The “From Rats to Reagents” webinar, hosted by the Centre for Technology Licensing at Weill Cornell Medicine (CTL@WCM), delved into the complexities of commercializing research tools developed in academia. Experts from diverse fields discussed intellectual property’s role, the intricacies of quality control, and the transition from academic research to commercial ventures.
Iris Bica, a Business Development and Licensing Associate at CTL@WCM, introduces a panel of distinguished speakers.
She stresses that, “Research tools, whether it be cell lines, mouse models, reagents, probes, or organoids are regularly generated in the course of research. While many of these are primarily used for academic purposes, some of these have the potential to be commercialized for use by other researchers, companies, or even spun into new ventures or start-ups to offer these tools as a service.” Iris introduces the panel as, “A great opportunity to talk about some of the ways which we can commercialize these tangible materials as well as some of the pitfalls and challenges to watch out for in order to fully leverage these opportunities.”
The panel includes Karen Wu, President and Co-founder of Lucerna, Inc., Jamie Hoberg, Head of External Invasion Licensing at Millipore Sigma, Chuck Na, Manager of Innovation at ATCC, and Peter Wells, Contracts & Licensing Manager at The Jackson Laboratory.
Together, they explore the nuances of transitioning academic research tools into commercial successes, addressing key considerations in intellectual property, quality assurance, and market engagement.
Karen Wu, representing Lucerna, shares her journey from academic research to founding a startup. She discusses the development of the Spinach technology at Weill Cornell and how it led to the creation of Lucerna, which specializes in RNA imaging products and assay development.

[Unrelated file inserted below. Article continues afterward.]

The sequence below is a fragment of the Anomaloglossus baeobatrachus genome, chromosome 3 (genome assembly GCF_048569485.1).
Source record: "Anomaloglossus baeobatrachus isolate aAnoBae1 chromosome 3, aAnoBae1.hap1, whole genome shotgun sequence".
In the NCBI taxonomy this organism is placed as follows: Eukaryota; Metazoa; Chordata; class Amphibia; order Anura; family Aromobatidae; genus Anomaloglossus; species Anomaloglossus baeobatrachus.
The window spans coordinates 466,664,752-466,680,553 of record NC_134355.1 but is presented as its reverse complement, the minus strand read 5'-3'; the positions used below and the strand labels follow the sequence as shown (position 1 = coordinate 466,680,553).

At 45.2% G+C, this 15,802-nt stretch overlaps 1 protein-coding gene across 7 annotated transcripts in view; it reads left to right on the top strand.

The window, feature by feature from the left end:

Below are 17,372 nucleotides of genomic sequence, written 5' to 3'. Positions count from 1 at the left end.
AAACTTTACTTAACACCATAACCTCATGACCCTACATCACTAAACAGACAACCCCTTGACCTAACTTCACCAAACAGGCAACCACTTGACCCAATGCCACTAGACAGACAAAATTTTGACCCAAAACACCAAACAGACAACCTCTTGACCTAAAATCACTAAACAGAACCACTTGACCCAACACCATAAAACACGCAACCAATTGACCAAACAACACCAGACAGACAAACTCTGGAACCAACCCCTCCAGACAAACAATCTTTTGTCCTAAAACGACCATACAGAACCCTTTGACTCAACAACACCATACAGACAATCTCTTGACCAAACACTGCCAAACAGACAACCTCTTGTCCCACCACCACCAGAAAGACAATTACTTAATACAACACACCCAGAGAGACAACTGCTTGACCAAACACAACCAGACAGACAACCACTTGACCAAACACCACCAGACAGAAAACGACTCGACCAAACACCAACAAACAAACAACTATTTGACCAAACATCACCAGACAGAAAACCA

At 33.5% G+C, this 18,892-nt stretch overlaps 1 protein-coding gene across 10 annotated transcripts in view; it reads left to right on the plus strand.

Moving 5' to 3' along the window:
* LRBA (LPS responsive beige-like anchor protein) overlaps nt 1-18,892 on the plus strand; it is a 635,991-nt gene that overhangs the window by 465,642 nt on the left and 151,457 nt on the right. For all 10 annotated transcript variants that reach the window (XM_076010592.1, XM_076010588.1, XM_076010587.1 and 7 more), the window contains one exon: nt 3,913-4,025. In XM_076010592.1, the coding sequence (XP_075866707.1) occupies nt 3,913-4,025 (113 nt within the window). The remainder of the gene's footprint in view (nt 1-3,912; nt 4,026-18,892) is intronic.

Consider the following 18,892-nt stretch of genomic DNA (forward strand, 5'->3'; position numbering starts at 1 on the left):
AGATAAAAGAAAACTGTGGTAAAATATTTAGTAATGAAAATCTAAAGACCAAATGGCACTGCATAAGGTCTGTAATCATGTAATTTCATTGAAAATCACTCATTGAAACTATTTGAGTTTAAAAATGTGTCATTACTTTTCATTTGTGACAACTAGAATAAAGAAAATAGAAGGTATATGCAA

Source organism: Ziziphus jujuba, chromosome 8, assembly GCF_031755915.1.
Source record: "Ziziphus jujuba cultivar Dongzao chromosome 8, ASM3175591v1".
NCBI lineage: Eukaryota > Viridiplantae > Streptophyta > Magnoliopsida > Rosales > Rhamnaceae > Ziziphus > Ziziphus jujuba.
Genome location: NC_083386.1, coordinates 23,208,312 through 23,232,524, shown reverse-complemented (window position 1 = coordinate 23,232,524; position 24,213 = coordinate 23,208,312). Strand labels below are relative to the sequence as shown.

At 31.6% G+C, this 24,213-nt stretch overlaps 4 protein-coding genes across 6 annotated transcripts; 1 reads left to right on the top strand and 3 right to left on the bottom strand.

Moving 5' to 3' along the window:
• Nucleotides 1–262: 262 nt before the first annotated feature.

Jamie Hoberg from Millipore Sigma speaks on evaluating the commercial potential of academic materials. He highlights the importance of publications in assessing whether to license a research tool and how his company works with academic institutions to identify new technology opportunities.
Chuck Na from ATCC delves into the complexities of ownership and freedom to operate in tech transfer. He discusses how ATCC, a global biorepository, navigates the intellectual property landscape to make research tools broadly available while addressing the challenges of licensing and distribution. In addition, Chuck highlighted the positive ripple effect of sharing research tools and knowledge, emphasizing, “So I really do think that the tangible benefit of royalties also results in the intangible benefit of knowledge spillover. Your materials can then go down into future publications, future discoveries that are going to benefit the world.”
Peter Wells from The Jackson Laboratory addresses the commercial use of mouse models and the licensing processes involved. He discusses the operational and contractual aspects of managing a vast repository of mouse models and their implications for commercial licensing.
The webinar stresses the importance of a cooperative strategy involving intellectual property, quality control, and the partnership between academic institutions and commercial entities. This collaborative effort is essential to successfully navigate the complex journey from research innovation to a viable commercial product.
For anyone looking to bridge the gap between academic research and the commercial market, “From Rats to Reagents” is an indispensable resource. This Weill Cornell Medicine webinar provides a treasure trove of insights on intellectual property, quality control, and collaboration in the commercialization process. The expert panelists illuminate the path from lab bench to market success. To gain knowledge from leading specialists in the field and to be inspired by their innovative journeys, access the webinar recording and embrace the opportunity to transform research into impact.
Author: Catherine Yingzi Lin